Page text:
Prefacep. xiii
Symbols and Abbreviationsp. xix
Mapsp. xxiv
A Selection of the Circassian Nart Corpusp. 9
If Our Lives Be Short, Let Our Fame Be Greatp. 11
The Tale of How Warzameg and Yimis Came to Bep. 12
How Warzameg, Son of Meghazash, Won the Damsel Psatinap. 17
Setenaya and Argwanap. 34
The Blossom of Lady Setenayap. 48
Why the Sun Pauses on the Horizon at Sunsetp. 49
Lady Setenaya and the Magic Applep. 50
Lady Setenaya and the Shepherd: The Birth of Sawseruquop. 52
How Setenaya Was Led Astrayp. 55
The Childhood of Shebatinuquop. 56
How Far-Seeing Setenaya Rescued Warzamegp. 67
The Ballad of Warzamegyuquo Shebatinuquop. 79
Setenaya and the Great Nart Warzamegp. 85
Nart Wazarmeg and His Friends Decide What to Do about a Black Foxp. 87
The Old Age of the Great Nartp. 91
How They Made Tlepsh Fashion the First Sicklep. 96
Tlepsh and Lady Treep. 99
The One Who Committed One Hundred Sinsp. 104
The Lament for Nagura Tlepshuquop. 106
How Nart Tlepsh Killed Bearded Yamina with the Avenging Swordp. 107
Tlepsh's Gold Cellarp. 107
The Story of Nart Totaresh and the Chinta Leaderp. 109
Two Fragments of the Ballad of Sawseruquop. 112
The Ballad of Sawseruquop. 125
How the Horse of Setenayuquo Sawseruquo Was Killed 129
Lady Nart Sanap. 129
Adifp. 131
Wardana and Chwindizh Dwell in the White-Haired Forestp. 134
Warzamegyuquo Yasheruquo's Search for Couragep. 138
How the Nart Khimish Married and How He Was Killedp. 139
The Ballad of Khimishuquo Patarazp. 143
How the Narts Sought to Reach the Skyp. 153
How Khimishuquo Pataraz Won the Three Magical Whetstonesp. 154
How Pataraz Freed Bearded Nasran, Who Was Chained to the High Mountainp. 158
Bound Nasranp. 168
An Old Man Chained to Elbruzp. 169
A Cyclops Bound atop Wash'hamakhwap. 170
How Bearded Nasran Visited Ashamazp. 171
The Ballad of Ashamazp. 172
Lashyn's Satirical Couplets about the Nart Menp. 175
Hymn to T'haghalejp. 176
The Shiblawuj, a Round Dance to the God of Lightning 177
The Abaza Nart Corpusp. 179
The Time of the Nartsp. 181
The Burial Ground of the Nartsp. 182
The Golden Apple Tree of the Nartsp. 183
Satanayap. 184
How Sosruquo Was Bornp. 185
Satanaya and Batarazp. 188
Satanaya and Tlepshwp. 190
Sosruquo's Swordp. 192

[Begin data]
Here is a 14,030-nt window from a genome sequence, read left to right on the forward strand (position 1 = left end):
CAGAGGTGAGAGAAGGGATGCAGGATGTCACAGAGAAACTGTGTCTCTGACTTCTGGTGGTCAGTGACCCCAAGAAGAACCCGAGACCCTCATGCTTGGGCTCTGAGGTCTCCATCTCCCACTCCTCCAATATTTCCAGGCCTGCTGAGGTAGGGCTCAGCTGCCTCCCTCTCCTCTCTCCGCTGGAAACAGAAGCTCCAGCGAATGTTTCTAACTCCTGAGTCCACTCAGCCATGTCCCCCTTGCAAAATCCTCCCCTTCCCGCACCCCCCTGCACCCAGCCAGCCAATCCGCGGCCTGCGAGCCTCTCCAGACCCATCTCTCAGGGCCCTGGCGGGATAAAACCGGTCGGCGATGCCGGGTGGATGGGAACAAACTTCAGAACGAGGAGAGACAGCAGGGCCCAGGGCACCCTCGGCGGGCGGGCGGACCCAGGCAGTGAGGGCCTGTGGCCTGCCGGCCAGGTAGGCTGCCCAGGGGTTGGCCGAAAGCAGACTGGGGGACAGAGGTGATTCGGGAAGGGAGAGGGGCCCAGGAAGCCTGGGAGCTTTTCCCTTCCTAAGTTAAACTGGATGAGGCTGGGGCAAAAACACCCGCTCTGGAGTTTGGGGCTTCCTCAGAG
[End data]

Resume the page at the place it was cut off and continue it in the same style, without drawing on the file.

How Sosruquo Attended the Council of the Nartsp. 196
How Sosruquo Brought Fire to His Troopsp. 200
How Sosruquo Brought Back the Seeds of the Milletp. 202
Shardanp. 215
How Sosruquo Brought Sana to the Nartsp. 216
Sosruquo and the Blind Ayniwzhp. 219
Sosruquo and the Inquisitive Ayniwzhp. 222
Sosruquo and the Giant's Skullp. 227
Sosruquo and Six Menp. 228
Sosruquo and Sotrashp. 236
Sosruquo and Sosranpap. 244
Qaydukh of the Nartsp. 249
Qaydukh Fortressp. 257
The Doom of Sosruquop. 259
Sosran of the Nartsp. 267
The Nanny Goat of the Nartsp. 269
Badan and Badanoquo of the Nartsp. 270
Badanoquo of the Nartsp. 275
How the Barrel of the Narts Was Set to Boilingp. 277
The Dream of Ayniwzh, Nana's Sonp. 279
Tataruquo Shawayp. 281
Chwadlazhwiya's Talep. 290
Nasran and Shamazp. 296
Khmish and Bataraz of the Narts 302 A Selection of the Abkhaz Corpusp. 321
The Mother of Heroesp. 323
The Birth of the Valiant Sasruquop. 329
How Sasruquo Plucked Down a Starp. 335
The Ayirgs' Sister, the Sister-in-Law of the Nartsp. 344
Sasruquo's Sorrowp. 352
The Light-Giving Little Fingerp. 356
How Sasruquo Tamed the Wild Stallionp. 360
How the Narts Cultivated Fruitp. 361
Khozhorpasp. 364
Narjkhyawp. 366
An Account of the Narts 379 The Ubykh Nart Corpusp. 385
The Birth of Soseruquop. 387
Another Birth of Soseruquop. 397
The Death of Sos
Table of Contents provided by Publisher. All Rights Reserved.

ISBN: 9780691026473
ISBN-10: 0691026475
Audience: Tertiary; University or College
Format: Hardcover
Language: English
Number Of Pages: 576
Published: 10th November 2002
Publisher: Princeton University Press
Country of Publication: US
Dimensions (cm): 22.9 x 15.2  x 3.81
Weight (kg): 0.91